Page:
Although this is an absurdist, philosophical comedy that doesn’t mean all you get is a knowing, wry humour. There are plenty of laugh out loud moments, and the cast, particularly including David Haig as the impresario actor leading the players within the play (within the play), appear to be having an absolute hoot.

However, there are some serious questions asked. We all know the plot of this play from Hamlet. We know the denouement. That makes the references to death which run throughout even more poignant. Rosencrantz sums this up when he asks “Whatever became of the moment when one first knew about death?” But even death can’t hold its sting for long. David Haig’s troupe are able to provide death to order for a guilder or eight. “Deaths for all ages and occasions! Deaths by suspension, convulsion, consumption, incision, execution, asphyxiation and malnutrition! Climatic carnage, by poison and by steel! Double deaths by duel!”

The big difference between this play and Godot, of course, is that even if Rosencrantz and Guildenstern have little grasp on what’s happening and no understanding of what lies ahead, we can see it all too clearly. When I see Hamlet (the play, not the character) I have this urge to give the main characters a good shaking and tell them all to pull themselves together. Tonight, Hamlet (the character, not the play) actually seemed self-assured. In command of his own destiny — apart from when he gets killed, of course. It’s poor old Rosencrantz and Guildenstern that need taking out of themselves.

😀😀😀😀

Rosencrantz and Guildenstern are Dead, The Old Vic
8 March 2017

Double-take

Whatever I see Tamsin Greig in, Black Books always hovers on the edge of the performance. And that was ideal for this version of Twelfth Night at the National. Shakespeare’s comedies aren’t always played for laughs but this one was.

The stage set revolved around the massive mast of the storm tossed ship from the opening scene. At each scene change a revolve revealed a new slice of Illyria – sweeping stairs, a garden, rooms, a nightclub, more rooms, a cell, a church and a jacuzzi. Played in dress of an indeterminate age, the play allowed the cast to squeeze every ounce of humour from the plot.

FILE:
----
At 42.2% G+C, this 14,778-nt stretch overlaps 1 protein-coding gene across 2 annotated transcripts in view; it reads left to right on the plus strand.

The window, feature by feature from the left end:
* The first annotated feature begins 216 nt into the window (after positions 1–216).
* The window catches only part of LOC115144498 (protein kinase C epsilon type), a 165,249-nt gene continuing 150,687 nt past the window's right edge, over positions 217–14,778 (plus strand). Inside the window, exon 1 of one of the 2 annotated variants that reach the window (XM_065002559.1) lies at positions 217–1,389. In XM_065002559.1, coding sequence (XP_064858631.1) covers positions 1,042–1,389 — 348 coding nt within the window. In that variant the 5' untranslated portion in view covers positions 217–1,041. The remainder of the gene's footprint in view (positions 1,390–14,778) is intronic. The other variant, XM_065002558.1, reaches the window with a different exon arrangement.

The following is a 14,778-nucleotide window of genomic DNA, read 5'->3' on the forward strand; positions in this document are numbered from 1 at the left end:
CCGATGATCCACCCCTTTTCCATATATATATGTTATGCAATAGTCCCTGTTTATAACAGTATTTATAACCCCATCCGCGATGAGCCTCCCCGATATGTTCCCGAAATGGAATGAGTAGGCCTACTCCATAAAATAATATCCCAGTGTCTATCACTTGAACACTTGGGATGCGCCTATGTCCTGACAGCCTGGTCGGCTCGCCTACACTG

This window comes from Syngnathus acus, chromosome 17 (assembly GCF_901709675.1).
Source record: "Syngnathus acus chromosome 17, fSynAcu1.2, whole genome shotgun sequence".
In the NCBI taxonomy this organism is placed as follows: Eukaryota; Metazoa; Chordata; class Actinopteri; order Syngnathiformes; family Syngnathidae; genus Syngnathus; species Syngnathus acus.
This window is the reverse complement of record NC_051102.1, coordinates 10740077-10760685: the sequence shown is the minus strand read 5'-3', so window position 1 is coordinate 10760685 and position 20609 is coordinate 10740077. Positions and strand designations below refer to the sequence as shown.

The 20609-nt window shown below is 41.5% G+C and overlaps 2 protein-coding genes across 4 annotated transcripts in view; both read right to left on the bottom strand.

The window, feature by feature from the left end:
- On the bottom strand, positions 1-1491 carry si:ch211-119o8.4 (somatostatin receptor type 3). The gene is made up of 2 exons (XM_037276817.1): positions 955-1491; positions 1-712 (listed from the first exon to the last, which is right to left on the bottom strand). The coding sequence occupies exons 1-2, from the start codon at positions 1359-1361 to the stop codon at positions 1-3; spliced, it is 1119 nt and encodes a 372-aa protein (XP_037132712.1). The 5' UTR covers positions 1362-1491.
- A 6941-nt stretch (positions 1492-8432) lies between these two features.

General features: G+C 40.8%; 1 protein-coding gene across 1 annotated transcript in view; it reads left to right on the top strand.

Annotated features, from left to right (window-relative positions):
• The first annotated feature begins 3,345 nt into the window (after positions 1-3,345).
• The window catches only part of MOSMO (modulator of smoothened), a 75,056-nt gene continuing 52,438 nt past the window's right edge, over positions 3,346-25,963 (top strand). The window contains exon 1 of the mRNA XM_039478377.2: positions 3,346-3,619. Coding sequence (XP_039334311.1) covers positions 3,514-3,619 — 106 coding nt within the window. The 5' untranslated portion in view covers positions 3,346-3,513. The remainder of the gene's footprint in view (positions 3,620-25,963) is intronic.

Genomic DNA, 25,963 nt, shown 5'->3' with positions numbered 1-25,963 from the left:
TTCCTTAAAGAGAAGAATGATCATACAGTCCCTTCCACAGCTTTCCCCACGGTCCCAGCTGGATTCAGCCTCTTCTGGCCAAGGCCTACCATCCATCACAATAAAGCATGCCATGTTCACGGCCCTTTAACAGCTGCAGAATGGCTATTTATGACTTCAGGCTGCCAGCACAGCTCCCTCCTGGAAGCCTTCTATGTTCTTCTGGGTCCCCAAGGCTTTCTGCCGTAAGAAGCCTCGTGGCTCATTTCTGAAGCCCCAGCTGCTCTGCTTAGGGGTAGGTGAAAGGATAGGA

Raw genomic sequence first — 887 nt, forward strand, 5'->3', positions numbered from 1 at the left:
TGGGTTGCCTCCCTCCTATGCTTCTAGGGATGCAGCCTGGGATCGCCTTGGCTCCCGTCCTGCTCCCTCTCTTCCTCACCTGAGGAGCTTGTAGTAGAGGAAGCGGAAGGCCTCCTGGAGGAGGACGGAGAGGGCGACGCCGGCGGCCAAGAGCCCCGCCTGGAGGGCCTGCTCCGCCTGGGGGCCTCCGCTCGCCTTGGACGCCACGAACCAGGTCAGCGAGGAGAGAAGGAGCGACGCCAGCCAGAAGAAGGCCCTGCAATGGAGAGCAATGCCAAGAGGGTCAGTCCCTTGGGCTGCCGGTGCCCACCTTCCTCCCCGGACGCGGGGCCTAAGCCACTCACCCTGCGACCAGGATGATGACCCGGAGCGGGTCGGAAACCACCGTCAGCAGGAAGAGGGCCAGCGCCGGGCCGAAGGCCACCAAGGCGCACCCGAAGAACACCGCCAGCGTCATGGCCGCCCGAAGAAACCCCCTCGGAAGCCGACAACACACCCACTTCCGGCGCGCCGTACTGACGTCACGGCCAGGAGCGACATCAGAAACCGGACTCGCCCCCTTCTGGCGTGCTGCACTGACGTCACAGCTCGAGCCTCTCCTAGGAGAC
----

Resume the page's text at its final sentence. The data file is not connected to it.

And the plot had a significant twist. Tamsin Greig – remember her – played Malvolio. Or in this recasting, Malvolia. With the fool, Feste, also played by a woman a whole different layer of gender bending was added to the original conceit of a female twin posing as a man with all the obvious mistaken identities when her brother appears, saved from the shipwreck. 

This three hours flew by. Even the scene where Malvolia is imprisoned, which usually seems disjointed and out of place, was a seemless part of this production. Malvolia’s supposed madness which led to her imprisonment is brought on as she believes she is following the dress code and demeanour which will win the heart of her Mistress (but not her mistress) Olivia. A male Mavolio merely presents yellow knee length socks tied in an elaborate fashion. Tamsin Greig wears a whole body bee-like costume which is so ostentatious that the revolving flowers on her nipples seem commonplace. One can believe in the madness of this love struck Malvolia.

😀😀😀😀😀

Twelfth Night, The National Theatre
21 February 2017

The play’s the thing

Went to see the critically acclaimed Hedda Gabler at the National and left feeling it was a little over-acted, a little over-interpreted, a little over-staged.

I was pleased to have seen it and it was certainly worth the money – given I didn’t pay – but I was left with a feeling that something wasn’t quite right. Something major or several minor somethings, but it didn’t quite gel.